Nursing Home Abuse: When It Happens To Your Loved One
Nursing homes are highly regulated in most states. However, even those in strict states may not be inspected as often as they should be. Not only must they be staffed by a minimum number of nurses, doctors, dietitians, and other specialists, but they also should carefully check their employees before they are hired. Nursing home abuse is a horrible crime that can affect almost any elderly or disabled person or loved one. When it happens to your family, you need to know what to do.
Know What to Watch For
Loved ones and other nursing home residents are in the best position to notice and report abuse. The below signs may or may not indicate abuse, but they should be reported and investigated, nevertheless.
Neglect: This type of abuse can be subtle and difficult to pinpoint when the resident is not being cared for properly. Signs of that include residents that are not bathed, medicated, turned, fed, and more. This can result in weight loss, bed sores, illnesses, skin conditions, and mental health disturbances.
Sexual: Sexual abuse of the elderly and disabled is more common than many might suspect. Some victims are embarrassed about the abuse and may blame themselves. It can be difficult to catch such types of abuse and many loved ones must resort to hidden cameras before it is stopped. Nursing home residents being abused may show signs of depression, anxiety around certain members of the staff, and fear for no apparent reason.
Physical Abuse: In most cases, the signs of physical abuse are more visible to loved ones. Bruises, broken bones, cuts, and even burns may be present on your loved one's body and face. Unexplained injuries of any type should be reported to the head of the nursing home.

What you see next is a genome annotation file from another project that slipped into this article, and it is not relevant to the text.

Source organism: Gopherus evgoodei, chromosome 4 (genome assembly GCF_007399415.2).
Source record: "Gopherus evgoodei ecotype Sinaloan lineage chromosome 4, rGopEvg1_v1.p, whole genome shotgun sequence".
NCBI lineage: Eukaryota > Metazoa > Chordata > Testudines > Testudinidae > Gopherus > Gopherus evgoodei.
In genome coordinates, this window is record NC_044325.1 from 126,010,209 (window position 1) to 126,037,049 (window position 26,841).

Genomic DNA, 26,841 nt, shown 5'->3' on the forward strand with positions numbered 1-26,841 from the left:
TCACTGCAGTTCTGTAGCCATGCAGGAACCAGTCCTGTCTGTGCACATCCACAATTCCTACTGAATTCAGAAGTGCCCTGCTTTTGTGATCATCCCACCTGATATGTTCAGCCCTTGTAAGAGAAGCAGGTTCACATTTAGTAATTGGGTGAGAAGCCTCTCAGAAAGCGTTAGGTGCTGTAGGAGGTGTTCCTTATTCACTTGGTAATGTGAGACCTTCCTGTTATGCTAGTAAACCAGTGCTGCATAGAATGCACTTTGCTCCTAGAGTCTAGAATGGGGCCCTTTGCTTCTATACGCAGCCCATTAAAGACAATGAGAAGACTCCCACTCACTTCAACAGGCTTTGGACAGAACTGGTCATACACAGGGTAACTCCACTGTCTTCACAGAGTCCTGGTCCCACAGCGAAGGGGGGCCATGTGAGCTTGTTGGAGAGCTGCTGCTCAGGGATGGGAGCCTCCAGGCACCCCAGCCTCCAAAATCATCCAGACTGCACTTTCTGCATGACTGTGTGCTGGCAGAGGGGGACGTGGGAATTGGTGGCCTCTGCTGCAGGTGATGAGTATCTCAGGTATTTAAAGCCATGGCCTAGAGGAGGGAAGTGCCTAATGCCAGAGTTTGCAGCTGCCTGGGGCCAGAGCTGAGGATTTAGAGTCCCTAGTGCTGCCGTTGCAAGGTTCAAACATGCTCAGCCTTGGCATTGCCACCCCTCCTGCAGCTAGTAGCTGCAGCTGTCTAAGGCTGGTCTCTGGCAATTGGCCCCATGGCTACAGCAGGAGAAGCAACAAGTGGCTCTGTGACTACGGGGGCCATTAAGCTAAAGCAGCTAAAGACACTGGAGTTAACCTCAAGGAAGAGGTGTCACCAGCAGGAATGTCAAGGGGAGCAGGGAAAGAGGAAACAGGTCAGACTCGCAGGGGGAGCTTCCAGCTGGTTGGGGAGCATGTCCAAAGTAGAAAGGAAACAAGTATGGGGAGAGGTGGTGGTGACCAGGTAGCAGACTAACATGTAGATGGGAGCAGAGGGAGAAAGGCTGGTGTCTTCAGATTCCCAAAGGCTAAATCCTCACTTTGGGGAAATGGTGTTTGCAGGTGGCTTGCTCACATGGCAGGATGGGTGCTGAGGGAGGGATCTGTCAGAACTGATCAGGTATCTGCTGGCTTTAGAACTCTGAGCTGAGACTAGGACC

Report and Prosecute
All types of abuse are against the law. Once you have reported an issue to the nursing home management, take things further and contact the state agency in charge of monitoring nursing homes. Finally, contact law enforcement and press charges. It's not possible to overreact to signs of nursing home abuse and others are probably being abused along with your loved one.
Take Civil Action
Nursing homes owe their residents a duty of care. They must ensure that they are healthy, happy, and taken care of. When that does not happen, the nursing home may owe loved ones monetary compensation. Speak to a personal injury lawyer about taking action against the nursing home management.
For more information, contact personal injury attorneys near you.